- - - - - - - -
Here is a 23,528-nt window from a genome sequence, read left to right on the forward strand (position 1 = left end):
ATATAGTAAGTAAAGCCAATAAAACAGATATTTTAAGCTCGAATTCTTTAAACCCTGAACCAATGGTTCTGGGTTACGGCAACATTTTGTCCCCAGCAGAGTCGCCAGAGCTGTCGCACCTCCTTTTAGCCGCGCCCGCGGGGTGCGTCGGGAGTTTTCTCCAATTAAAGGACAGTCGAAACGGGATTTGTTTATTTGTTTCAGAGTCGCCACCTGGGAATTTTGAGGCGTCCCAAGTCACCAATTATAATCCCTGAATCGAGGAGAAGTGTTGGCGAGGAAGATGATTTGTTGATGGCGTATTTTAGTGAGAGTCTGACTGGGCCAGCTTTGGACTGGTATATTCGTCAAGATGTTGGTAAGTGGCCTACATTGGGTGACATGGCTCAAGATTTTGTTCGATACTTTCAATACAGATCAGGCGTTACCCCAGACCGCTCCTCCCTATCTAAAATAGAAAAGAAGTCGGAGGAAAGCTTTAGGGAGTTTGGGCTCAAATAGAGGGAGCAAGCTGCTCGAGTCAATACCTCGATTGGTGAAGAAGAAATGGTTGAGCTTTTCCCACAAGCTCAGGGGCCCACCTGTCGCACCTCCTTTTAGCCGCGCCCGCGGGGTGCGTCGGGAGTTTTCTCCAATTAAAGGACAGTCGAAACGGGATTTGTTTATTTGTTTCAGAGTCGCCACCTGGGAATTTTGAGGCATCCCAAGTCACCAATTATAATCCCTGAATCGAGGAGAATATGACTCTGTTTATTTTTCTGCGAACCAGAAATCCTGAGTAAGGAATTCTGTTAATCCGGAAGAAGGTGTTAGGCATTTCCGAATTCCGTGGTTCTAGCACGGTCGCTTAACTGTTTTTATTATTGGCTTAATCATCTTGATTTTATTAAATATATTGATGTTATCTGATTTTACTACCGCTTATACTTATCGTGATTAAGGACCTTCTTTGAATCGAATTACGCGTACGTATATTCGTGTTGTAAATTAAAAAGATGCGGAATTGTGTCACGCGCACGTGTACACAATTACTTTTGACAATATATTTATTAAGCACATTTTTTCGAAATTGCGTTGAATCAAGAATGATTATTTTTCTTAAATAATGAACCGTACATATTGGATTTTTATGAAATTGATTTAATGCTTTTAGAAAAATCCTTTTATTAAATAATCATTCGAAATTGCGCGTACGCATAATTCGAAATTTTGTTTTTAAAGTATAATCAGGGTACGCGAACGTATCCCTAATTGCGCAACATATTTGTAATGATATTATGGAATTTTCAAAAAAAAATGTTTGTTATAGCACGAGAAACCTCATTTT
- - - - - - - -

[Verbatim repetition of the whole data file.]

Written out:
Here is a 23,528-nt window from a genome sequence, read left to right on the forward strand (position 1 = left end):
ATATAGTAAGTAAAGCCAATAAAACAGATATTTTAAGCTCGAATTCTTTAAACCCTGAACCAATGGTTCTGGGTTACGGCAACATTTTGTCCCCAGCAGAGTCGCCAGAGCTGTCGCACCTCCTTTTAGCCGCGCCCGCGGGGTGCGTCGGGAGTTTTCTCCAATTAAAGGACAGTCGAAACGGGATTTGTTTATTTGTTTCAGAGTCGCCACCTGGGAATTTTGAGGCGTCCCAAGTCACCAATTATAATCCCTGAATCGAGGAGAAGTGTTGGCGAGGAAGATGATTTGTTGATGGCGTATTTTAGTGAGAGTCTGACTGGGCCAGCTTTGGACTGGTATATTCGTCAAGATGTTGGTAAGTGGCCTACATTGGGTGACATGGCTCAAGATTTTGTTCGATACTTTCAATACAGATCAGGCGTTACCCCAGACCGCTCCTCCCTATCTAAAATAGAAAAGAAGTCGGAGGAAAGCTTTAGGGAGTTTGGGCTCAAATAGAGGGAGCAAGCTGCTCGAGTCAATACCTCGATTGGTGAAGAAGAAATGGTTGAGCTTTTCCCACAAGCTCAGGGGCCCACCTGTCGCACCTCCTTTTAGCCGCGCCCGCGGGGTGCGTCGGGAGTTTTCTCCAATTAAAGGACAGTCGAAACGGGATTTGTTTATTTGTTTCAGAGTCGCCACCTGGGAATTTTGAGGCATCCCAAGTCACCAATTATAATCCCTGAATCGAGGAGAATATGACTCTGTTTATTTTTCTGCGAACCAGAAATCCTGAGTAAGGAATTCTGTTAATCCGGAAGAAGGTGTTAGGCATTTCCGAATTCCGTGGTTCTAGCACGGTCGCTTAACTGTTTTTATTATTGGCTTAATCATCTTGATTTTATTAAATATATTGATGTTATCTGATTTTACTACCGCTTATACTTATCGTGATTAAGGACCTTCTTTGAATCGAATTACGCGTACGTATATTCGTGTTGTAAATTAAAAAGATGCGGAATTGTGTCACGCGCACGTGTACACAATTACTTTTGACAATATATTTATTAAGCACATTTTTTCGAAATTGCGTTGAATCAAGAATGATTATTTTTCTTAAATAATGAACCGTACATATTGGATTTTTATGAAATTGATTTAATGCTTTTAGAAAAATCCTTTTATTAAATAATCATTCGAAATTGCGCGTACGCATAATTCGAAATTTTGTTTTTAAAGTATAATCAGGGTACGCGAACGTATCCCTAATTGCGCAACATATTTGTAATGATATTATGGAATTTTCAAAAAAAAATGTTTGTTATAGCACGAGAAACCTCATTTT